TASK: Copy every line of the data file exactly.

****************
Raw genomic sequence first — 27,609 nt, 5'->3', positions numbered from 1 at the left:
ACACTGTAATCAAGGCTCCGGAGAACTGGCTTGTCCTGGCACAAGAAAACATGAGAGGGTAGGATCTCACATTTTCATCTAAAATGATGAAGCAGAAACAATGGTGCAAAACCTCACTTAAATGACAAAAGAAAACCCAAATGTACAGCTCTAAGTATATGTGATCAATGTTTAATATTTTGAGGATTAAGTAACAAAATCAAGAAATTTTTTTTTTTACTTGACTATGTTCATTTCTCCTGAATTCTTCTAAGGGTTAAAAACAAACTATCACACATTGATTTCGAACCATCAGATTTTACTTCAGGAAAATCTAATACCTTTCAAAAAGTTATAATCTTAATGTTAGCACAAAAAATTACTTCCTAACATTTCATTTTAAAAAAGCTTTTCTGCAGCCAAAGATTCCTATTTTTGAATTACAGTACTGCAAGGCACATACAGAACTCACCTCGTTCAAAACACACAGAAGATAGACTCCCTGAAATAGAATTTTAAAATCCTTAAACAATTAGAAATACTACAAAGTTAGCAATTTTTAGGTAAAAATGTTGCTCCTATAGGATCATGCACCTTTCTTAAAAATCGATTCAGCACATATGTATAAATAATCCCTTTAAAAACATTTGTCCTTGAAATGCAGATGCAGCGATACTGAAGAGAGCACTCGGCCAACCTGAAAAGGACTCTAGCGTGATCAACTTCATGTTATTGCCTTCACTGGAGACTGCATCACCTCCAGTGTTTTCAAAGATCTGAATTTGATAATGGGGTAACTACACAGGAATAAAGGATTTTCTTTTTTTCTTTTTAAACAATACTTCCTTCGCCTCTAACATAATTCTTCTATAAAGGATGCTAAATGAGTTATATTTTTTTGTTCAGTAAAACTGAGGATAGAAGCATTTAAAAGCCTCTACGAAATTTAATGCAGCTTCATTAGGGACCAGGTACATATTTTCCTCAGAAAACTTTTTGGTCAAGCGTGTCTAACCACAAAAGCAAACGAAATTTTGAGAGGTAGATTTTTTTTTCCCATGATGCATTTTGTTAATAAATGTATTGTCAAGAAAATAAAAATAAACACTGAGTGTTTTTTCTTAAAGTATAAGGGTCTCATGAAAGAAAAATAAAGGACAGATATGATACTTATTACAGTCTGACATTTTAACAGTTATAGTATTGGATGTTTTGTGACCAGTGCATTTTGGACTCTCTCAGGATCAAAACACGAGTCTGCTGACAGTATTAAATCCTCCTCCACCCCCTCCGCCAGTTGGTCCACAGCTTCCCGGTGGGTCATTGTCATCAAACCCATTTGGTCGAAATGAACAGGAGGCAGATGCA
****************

Raw genomic sequence first — 27,609 nt, 5'->3', positions numbered from 1 at the left:
ACACTGTAATCAAGGCTCCGGAGAACTGGCTTGTCCTGGCACAAGAAAACATGAGAGGGTAGGATCTCACATTTTCATCTAAAATGATGAAGCAGAAACAATGGTGCAAAACCTCACTTAAATGACAAAAGAAAACCCAAATGTACAGCTCTAAGTATATGTGATCAATGTTTAATATTTTGAGGATTAAGTAACAAAATCAAGAAATTTTTTTTTTTACTTGACTATGTTCATTTCTCCTGAATTCTTCTAAGGGTTAAAAACAAACTATCACACATTGATTTCGAACCATCAGATTTTACTTCAGGAAAATCTAATACCTTTCAAAAAGTTATAATCTTAATGTTAGCACAAAAAATTACTTCCTAACATTTCATTTTAAAAAAGCTTTTCTGCAGCCAAAGATTCCTATTTTTGAATTACAGTACTGCAAGGCACATACAGAACTCACCTCGTTCAAAACACACAGAAGATAGACTCCCTGAAATAGAATTTTAAAATCCTTAAACAATTAGAAATACTACAAAGTTAGCAATTTTTAGGTAAAAATGTTGCTCCTATAGGATCATGCACCTTTCTTAAAAATCGATTCAGCACATATGTATAAATAATCCCTTTAAAAACATTTGTCCTTGAAATGCAGATGCAGCGATACTGAAGAGAGCACTCGGCCAACCTGAAAAGGACTCTAGCGTGATCAACTTCATGTTATTGCCTTCACTGGAGACTGCATCACCTCCAGTGTTTTCAAAGATCTGAATTTGATAATGGGGTAACTACACAGGAATAAAGGATTTTCTTTTTTTCTTTTTAAACAATACTTCCTTCGCCTCTAACATAATTCTTCTATAAAGGATGCTAAATGAGTTATATTTTTTTGTTCAGTAAAACTGAGGATAGAAGCATTTAAAAGCCTCTACGAAATTTAATGCAGCTTCATTAGGGACCAGGTACATATTTTCCTCAGAAAACTTTTTGGTCAAGCGTGTCTAACCACAAAAGCAAACGAAATTTTGAGAGGTAGATTTTTTTTTCCCATGATGCATTTTGTTAATAAATGTATTGTCAAGAAAATAAAAATAAACACTGAGTGTTTTTTCTTAAAGTATAAGGGTCTCATGAAAGAAAAATAAAGGACAGATATGATACTTATTACAGTCTGACATTTTAACAGTTATAGTATTGGATGTTTTGTGACCAGTGCATTTTGGACTCTCTCAGGATCAAAACACGAGTCTGCTGACAGTATTAAATCCTCCTCCACCCCCTCCGCCAGTTGGTCCACAGCTTCCCGGTGGGTCATTGTCATCAAACCCATTTGGTCGAAATGAACAGGAGGCAGATGCA